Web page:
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Pharmaceutical Research

, Volume 32, Issue 6, pp 1947–1956 | Cite as

Polypeptide-based Micelles for Delivery of Irinotecan: Physicochemical and In vivo Characterization

  • Thiruganesh Ramasamy
  • Ju Yeon Choi
  • Hyuk Jun Cho
  • Subbaih Kandasamy Umadevi
  • Beom Soo Shin
  • Han-Gon Choi
  • Chul Soon Yong
  • Jong Oh Kim
Research Paper

Abstract

Purpose

Irinotecan (IRI) is a broad spectrum chemotherapeutic agent used individually or in combination to treat multiple malignancies. Present study aimed at developing polypeptide-based block ionomer complex (BIC) micelles to improve the pharmacokinetic and antitumor response of IRI.

Methods

Irinotecan-loaded BIC micelles (IRI-BIC) was prepared and evaluated in terms of various physicochemical and biological parameters including size, shape, release, cytotoxicity, and pharmacokinetic analysis. In vivo antitumor efficacy was investigated in SCC-7 bearing xenograft tumor model.

Results

IRI was successfully incorporated into the ionic cores of poly(ethylene glycol)-b-poly(aspartic acid) (PEG-b-PAA) with a high drug loading capacity (~80%). The electrostatically assembled BIC micelles were nanosized (~50 nm) with uniform size distribution pattern (PDI~0.1). The BIC micelles exhibited pH-sensitiveness with limited release of IRI at physiological conditions and significantly enhanced the release rate at acidic conditions, making it an ideal delivery system for tumor targeting. The IRI-BIC showed a dose-dependent cytotoxicity in SCC-7 and A-549 cancer cell lines. Pharmacokinetic studies clearly showed that BIC micelles improved the IRI blood circulation time and decreased its elimination rate constant, while that of free IRI, rapidly eliminated from the central compartment. Moreover, IRI-BIC showed superior therapeutic performance with no toxicity in BALB/c nude xenograft mice. The micelle treated group showed an inhibition rate of ~66% compared to free IRI treated group.

Conclusions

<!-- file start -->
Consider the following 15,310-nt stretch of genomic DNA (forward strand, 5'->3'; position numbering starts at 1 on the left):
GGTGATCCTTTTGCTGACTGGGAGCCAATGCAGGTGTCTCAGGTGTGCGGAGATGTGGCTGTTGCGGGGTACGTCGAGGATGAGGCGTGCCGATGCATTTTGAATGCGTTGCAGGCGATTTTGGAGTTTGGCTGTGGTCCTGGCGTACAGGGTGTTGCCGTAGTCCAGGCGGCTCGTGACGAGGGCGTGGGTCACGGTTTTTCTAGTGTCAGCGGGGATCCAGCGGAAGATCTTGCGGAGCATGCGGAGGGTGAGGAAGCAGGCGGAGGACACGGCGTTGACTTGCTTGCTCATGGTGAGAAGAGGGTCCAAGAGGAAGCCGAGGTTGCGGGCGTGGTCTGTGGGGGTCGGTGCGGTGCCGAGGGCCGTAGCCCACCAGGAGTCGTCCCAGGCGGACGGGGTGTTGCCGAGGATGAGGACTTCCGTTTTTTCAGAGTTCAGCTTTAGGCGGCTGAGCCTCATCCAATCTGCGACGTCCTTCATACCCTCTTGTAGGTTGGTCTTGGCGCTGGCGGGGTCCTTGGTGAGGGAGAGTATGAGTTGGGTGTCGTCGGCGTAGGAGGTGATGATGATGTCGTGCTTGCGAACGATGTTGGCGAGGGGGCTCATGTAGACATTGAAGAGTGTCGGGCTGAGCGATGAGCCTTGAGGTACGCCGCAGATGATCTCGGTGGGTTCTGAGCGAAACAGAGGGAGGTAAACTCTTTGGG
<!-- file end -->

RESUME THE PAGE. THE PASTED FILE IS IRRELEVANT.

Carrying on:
Taken together, BIC micelles could be a potentially useful nanovehicle with promising applicability in systemic tumor treatment.

KEY WORDS

anticancer block ionomer complex irinotecan polypeptide self-assembly 

ABBREVIATIONS

ABS

Acetate buffered saline

AUC

The area under the drug concentration–time curve from 0 to 24 h

BIC

Block ionomer complex

Cl

Clearance

Cmax

The peak concentration of drug

DLS

Dynamic light scattering

EPR

Enhanced permeation and retention effect

FT-IR

Fourier transform infrared spectroscopy

IRI

Irinotecan

IRI-BIC

Irinotecan-loaded BIC

Kel

Elimination rate constant

MRT

Mean retention time

PBS

Phosphate buffered saline

PDI

Polydispersity index

PEG-b-PAA

Poly(ethylene glycol)-b-poly(aspartic acid)

t1/2

Half-life

TEM

Transmission electron microscope

Tmax

The time to reach the peak concentration

Vss

Volume of distribution

XRD

X-ray diffractometer

Notes

Acknowledgments and Disclosures

This research was supported by a National Research Foundation of Korea (NRF) grant funded by the Ministry of Education, Science and Technology (No. 2012R1A2A2A02044997 and No.2012R1A1A1039059).

Supplementary material

11095_2014_1588_MOESM1_ESM.docx (57 kb)
ESM 1 (DOCX 56 kb)

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Copyright information

© Springer Science+Business Media New York 2014

Authors and Affiliations

  • Thiruganesh Ramasamy
    • 1
  • Ju Yeon Choi
    • 1
  • Hyuk Jun Cho
    • 1
  • Subbaih Kandasamy Umadevi
    • 2
  • Beom Soo Shin
    • 3
  • Han-Gon Choi
    • 4
  • Chul Soon Yong
    • 1
  • Jong Oh Kim
    • 1
  1. 1.College of PharmacyYeungnam UniversityGyeongsanSouth Korea
  2. 2.St. Paul’s College of PharmacyOsmania UniversityHyderabadIndia
  3. 3.College of PharmacyCatholic University of DaeguGyeongsanSouth Korea
  4. 4.College of Pharmacy, Institute of Pharmaceutical Science and TechnologyHanyang UniversitySangnok-guSouth Korea

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